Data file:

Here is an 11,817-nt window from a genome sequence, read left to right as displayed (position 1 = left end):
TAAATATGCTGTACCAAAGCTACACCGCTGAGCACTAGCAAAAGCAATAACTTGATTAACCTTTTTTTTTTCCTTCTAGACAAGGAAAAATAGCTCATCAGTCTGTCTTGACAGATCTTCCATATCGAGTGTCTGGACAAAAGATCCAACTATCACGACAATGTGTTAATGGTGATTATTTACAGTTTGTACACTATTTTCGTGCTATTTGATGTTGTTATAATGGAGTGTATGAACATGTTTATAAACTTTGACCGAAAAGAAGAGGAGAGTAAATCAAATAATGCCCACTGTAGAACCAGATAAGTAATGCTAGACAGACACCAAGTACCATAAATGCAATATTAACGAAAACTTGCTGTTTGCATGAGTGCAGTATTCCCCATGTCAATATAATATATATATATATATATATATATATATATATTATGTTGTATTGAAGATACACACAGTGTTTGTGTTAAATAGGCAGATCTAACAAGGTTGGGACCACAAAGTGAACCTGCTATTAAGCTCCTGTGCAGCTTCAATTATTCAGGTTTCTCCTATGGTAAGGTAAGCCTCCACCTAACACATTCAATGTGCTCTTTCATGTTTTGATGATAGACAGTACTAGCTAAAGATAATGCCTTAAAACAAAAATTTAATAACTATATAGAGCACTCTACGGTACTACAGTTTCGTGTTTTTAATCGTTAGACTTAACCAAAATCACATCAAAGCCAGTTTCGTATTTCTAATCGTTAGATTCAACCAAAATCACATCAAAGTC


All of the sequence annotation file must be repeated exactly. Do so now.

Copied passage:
Here is an 11,817-nt window from a genome sequence, read left to right as displayed (position 1 = left end):
TAAATATGCTGTACCAAAGCTACACCGCTGAGCACTAGCAAAAGCAATAACTTGATTAACCTTTTTTTTTTCCTTCTAGACAAGGAAAAATAGCTCATCAGTCTGTCTTGACAGATCTTCCATATCGAGTGTCTGGACAAAAGATCCAACTATCACGACAATGTGTTAATGGTGATTATTTACAGTTTGTACACTATTTTCGTGCTATTTGATGTTGTTATAATGGAGTGTATGAACATGTTTATAAACTTTGACCGAAAAGAAGAGGAGAGTAAATCAAATAATGCCCACTGTAGAACCAGATAAGTAATGCTAGACAGACACCAAGTACCATAAATGCAATATTAACGAAAACTTGCTGTTTGCATGAGTGCAGTATTCCCCATGTCAATATAATATATATATATATATATATATATATATATATTATGTTGTATTGAAGATACACACAGTGTTTGTGTTAAATAGGCAGATCTAACAAGGTTGGGACCACAAAGTGAACCTGCTATTAAGCTCCTGTGCAGCTTCAATTATTCAGGTTTCTCCTATGGTAAGGTAAGCCTCCACCTAACACATTCAATGTGCTCTTTCATGTTTTGATGATAGACAGTACTAGCTAAAGATAATGCCTTAAAACAAAAATTTAATAACTATATAGAGCACTCTACGGTACTACAGTTTCGTGTTTTTAATCGTTAGACTTAACCAAAATCACATCAAAGCCAGTTTCGTATTTCTAATCGTTAGATTCAACCAAAATCACATCAAAGTC